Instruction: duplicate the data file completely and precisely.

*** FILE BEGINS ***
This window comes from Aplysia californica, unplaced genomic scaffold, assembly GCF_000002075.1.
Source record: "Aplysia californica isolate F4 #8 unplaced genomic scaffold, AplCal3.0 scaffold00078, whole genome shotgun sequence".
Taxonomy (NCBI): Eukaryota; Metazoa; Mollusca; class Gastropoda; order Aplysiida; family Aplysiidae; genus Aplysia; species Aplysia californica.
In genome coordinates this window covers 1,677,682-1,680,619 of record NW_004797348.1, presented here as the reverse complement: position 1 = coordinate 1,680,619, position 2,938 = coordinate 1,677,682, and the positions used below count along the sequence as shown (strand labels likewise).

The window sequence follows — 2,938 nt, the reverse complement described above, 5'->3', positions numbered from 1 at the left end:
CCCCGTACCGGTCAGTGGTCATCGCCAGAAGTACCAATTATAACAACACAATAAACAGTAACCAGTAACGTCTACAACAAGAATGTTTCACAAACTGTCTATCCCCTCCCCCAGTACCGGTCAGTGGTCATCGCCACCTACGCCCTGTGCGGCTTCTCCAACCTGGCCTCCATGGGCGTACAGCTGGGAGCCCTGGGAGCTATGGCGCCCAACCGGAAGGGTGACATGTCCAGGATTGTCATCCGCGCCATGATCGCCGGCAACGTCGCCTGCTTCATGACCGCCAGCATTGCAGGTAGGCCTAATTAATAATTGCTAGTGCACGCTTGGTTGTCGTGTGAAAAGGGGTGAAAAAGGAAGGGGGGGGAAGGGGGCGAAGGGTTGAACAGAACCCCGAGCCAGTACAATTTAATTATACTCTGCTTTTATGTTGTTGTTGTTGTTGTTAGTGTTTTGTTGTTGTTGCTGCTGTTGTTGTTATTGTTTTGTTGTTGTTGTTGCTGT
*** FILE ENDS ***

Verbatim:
This window comes from Aplysia californica, unplaced genomic scaffold, assembly GCF_000002075.1.
Source record: "Aplysia californica isolate F4 #8 unplaced genomic scaffold, AplCal3.0 scaffold00078, whole genome shotgun sequence".
Taxonomy (NCBI): Eukaryota; Metazoa; Mollusca; class Gastropoda; order Aplysiida; family Aplysiidae; genus Aplysia; species Aplysia californica.
In genome coordinates this window covers 1,677,682-1,680,619 of record NW_004797348.1, presented here as the reverse complement: position 1 = coordinate 1,680,619, position 2,938 = coordinate 1,677,682, and the positions used below count along the sequence as shown (strand labels likewise).

The window sequence follows — 2,938 nt, the reverse complement described above, 5'->3', positions numbered from 1 at the left end:
CCCCGTACCGGTCAGTGGTCATCGCCAGAAGTACCAATTATAACAACACAATAAACAGTAACCAGTAACGTCTACAACAAGAATGTTTCACAAACTGTCTATCCCCTCCCCCAGTACCGGTCAGTGGTCATCGCCACCTACGCCCTGTGCGGCTTCTCCAACCTGGCCTCCATGGGCGTACAGCTGGGAGCCCTGGGAGCTATGGCGCCCAACCGGAAGGGTGACATGTCCAGGATTGTCATCCGCGCCATGATCGCCGGCAACGTCGCCTGCTTCATGACCGCCAGCATTGCAGGTAGGCCTAATTAATAATTGCTAGTGCACGCTTGGTTGTCGTGTGAAAAGGGGTGAAAAAGGAAGGGGGGGGAAGGGGGCGAAGGGTTGAACAGAACCCCGAGCCAGTACAATTTAATTATACTCTGCTTTTATGTTGTTGTTGTTGTTGTTAGTGTTTTGTTGTTGTTGCTGCTGTTGTTGTTATTGTTTTGTTGTTGTTGTTGCTGT